Overall, this film should be regarded as an achievement by the people who put it together. Still, there's a fine line to straddle between being delightfully simple and disappointingly slight. Jerry has some trouble staying on the desired side of that divide. On the one hand, the production shows the right indie attitude of saying any attention deficit issues Hollywood seems to feel have affected movie going audiences should be ignored - the film takes its own sweet and mostly enjoyable time to deliver the tale of this fledgling romance. At the same instance, the richness of Ballard's standout cinematography on the screen isn't matched by depth of characterizations in the script. While one can accept Steven's presence as more or less representing the voices in Jerry's head telling him what he should be saying to himself, the mysterious kid's unusual command over the adults around him stretches suspension of disbelief to the limits. Rachel is also a pretty blank canvas - while played with charm and appeal by Frey (who's a daytime social worker making her screen debut - bravo!), her character seems to exist in too obvious a void when it comes to background and desires. She simply seems to be there for the story's sake, as opposed to be being a fully fleshed out presence. It also doesn't help that the low budget production's lack of extras and crowd scenes makes the results a little less cinematic in feel and more like a series of scenes from a stage play. At times, Jerry seems like a predictable series of puzzle pieces waiting to be too conveniently snapped into place.

Arguably the major irritant of the film revolves around the nature of the title character. Daniel Rock puts in a worthy effort with the material provided but Jerry seems too much of a wuss around Steven and as uncaring of Rachel's feelings as the kid accuses him of being. In spite of not living the most exciting of lives, the story's lead still has things pretty good and comes across as being a little too much of a "poor-little-spoiled-guy" to make one root for him...or even think that he really deserves the possibilities that have been offered.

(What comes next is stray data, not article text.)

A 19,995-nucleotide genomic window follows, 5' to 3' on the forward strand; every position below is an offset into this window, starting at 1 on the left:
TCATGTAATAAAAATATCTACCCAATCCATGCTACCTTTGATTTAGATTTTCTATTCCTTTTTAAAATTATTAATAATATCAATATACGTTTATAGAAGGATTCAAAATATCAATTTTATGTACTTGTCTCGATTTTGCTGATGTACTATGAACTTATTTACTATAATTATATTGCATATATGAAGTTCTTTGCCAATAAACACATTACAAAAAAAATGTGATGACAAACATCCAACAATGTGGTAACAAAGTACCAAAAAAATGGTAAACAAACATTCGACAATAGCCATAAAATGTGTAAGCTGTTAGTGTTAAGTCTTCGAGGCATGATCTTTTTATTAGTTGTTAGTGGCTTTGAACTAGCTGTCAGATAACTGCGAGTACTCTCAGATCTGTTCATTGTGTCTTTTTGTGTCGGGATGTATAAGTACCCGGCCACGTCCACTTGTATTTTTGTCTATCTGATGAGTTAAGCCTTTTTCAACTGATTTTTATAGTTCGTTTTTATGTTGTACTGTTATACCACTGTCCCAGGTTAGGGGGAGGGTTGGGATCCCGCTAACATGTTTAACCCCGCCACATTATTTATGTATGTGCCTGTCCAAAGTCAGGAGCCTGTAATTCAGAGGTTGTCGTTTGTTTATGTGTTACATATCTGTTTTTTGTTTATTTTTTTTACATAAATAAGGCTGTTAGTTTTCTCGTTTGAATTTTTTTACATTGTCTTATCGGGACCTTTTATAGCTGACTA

Yes, these are weaknesses in the parts that make up Jerry but the actual sum still comes across as being pretty good. The cast of first-time feature performers are highly likeable regardless of any script shortcomings and definitely show some nice chemistry when interacting. The practice of sappy Hollywood efforts to lay a sugar-coated musical score to nudge viewer sentiments has been mercifully ignored here. The rest of the production values match the impressive Cannon 7D camera work and the film greatly reeks (in a good way) of the dedication that the DreamStreet team has put into the endeavor. Unlike some other filmmakers who look like they would be spinning their wheels with a follow-up production, one senses the group assembled here has learned much and has plenty more to offer in the future. No career changes are to be suggested...only encouragement. A comedy and a sci-fi flick are said to be in the DS pipeline - based on the potential seen in this effort, these are films to look forward to.

It may be true that Jerry is a film that's just good enough to make one wish it was a little better but it's still a strong first effort from this troop and is far from a waste of time to regard.